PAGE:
This month, as Western media fixed its eyes on the tragic events in Oklahoma and Woolwich, a largely unsung tragedy was unfolding in the Middle East. Strings of attacks have shaken Iraq, claiming scores of lives but have gone largely unnoticed.
The month of May, however, saw the most sustained sectarian violence in Iraq since US troops withdrew in December 2011. This upsurge in clashes between minority Sunnis and Shi’ites has sparked fears that Iraq could be revisiting the dark days of the sectarian war of 2006 and 2007, when tens of thousands were killed.
“Systemic violence is ready to explode at any moment if all Iraqi leaders do not engage immediately to pull the country out of this mayhem,” Martin Kobler said yesterday. Strong words indeed from the Secretary-General’s Special Representative and head of the UN Assistance Mission for Iraq.
The UK-based monitor Iraq Body Count reported in May alone, violence claimed 839 civilian lives, making it the most violent for almost two years. The number of casualties has been rising steadily: their data shows an over 200% rise in civilian casualties since December 2012.
Recently, Sunnis have begun mass demonstrations against alleged mistreatment by the Shia-led government. Tensions have intensified after a deadly crackdown on a Sunni protest camp in April, that claimed 53 casualties.
Bomb blasts and shootings have been ripping through mostly populated areas, such as markets or mosques, in ethnically mixed and often disputed cities and regions all over the country. In the last three days alone, the sectarian conflict has claimed 161 lives, mostly by car bombs and gunfire. This pushes May’s death toll to 839, an all-new high since April 2010.
The week before last saw bombings and shootings causing at least 239 reported civilian casualties. And Monday, May 20th, marked the deadliest day by far, when 134 were killed across the nation – 126 of these by explosive weapons. The deadliest single attack hit the Abu Ghraib area on Tuesday, May 21, when a car bomb exploded near a Sunni mosque, taking the lives of at least 10 and wounding a further 21.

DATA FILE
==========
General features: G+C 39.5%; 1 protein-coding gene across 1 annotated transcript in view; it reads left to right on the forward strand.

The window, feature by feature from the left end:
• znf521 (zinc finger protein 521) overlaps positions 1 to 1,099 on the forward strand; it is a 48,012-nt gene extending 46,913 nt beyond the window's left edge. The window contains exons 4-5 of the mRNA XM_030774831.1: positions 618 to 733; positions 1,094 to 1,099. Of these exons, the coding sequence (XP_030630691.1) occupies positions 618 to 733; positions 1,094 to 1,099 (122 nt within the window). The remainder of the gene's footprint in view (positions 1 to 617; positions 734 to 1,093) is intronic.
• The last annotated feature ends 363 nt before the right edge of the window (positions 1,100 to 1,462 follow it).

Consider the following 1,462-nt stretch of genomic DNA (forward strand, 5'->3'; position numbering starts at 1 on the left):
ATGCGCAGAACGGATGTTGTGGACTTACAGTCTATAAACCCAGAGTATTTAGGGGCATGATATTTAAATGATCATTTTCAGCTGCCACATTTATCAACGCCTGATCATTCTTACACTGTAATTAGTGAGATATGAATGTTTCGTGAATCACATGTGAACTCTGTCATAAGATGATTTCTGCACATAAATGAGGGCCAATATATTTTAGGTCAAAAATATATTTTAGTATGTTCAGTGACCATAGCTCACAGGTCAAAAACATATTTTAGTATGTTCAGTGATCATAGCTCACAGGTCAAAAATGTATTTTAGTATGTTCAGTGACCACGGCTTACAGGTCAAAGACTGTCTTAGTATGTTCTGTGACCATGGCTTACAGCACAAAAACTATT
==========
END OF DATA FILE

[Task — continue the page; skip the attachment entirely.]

“I heard a powerful bang and a fireball near the main gate of the mosque…The bodies of worshippers were scattered and some were shouting for help bleeding to death,” a policeman stationed near the mosque told Reuters.
In addition to the rising number of deaths, the waves of attacks have shown a rapid increase in the use of improvised explosive devices (IEDs), one of the most harmful and unpredictable types of weapons. Iraq Body Count saw 42 IED attacks in May so far, compared to 31 in April and 26 in May 2012.
The nature of IEDs is disastrous. As AOAV’s latest publication on explosive violence has shown, IEDs detonated in populated areas cause nine out of 10 casualties to be unarmed civilians. AOAV’s report also recorded an average of 32 civilian casualties per attack from the use of car bombs, a type of IED, in populated areas. This compares to six civilian casualties per incident in other areas.
In this way, it is clear that the recent surge in violence in Iraq will be disproportionally impact innocent civilians. It looks set to be a bloody summer.
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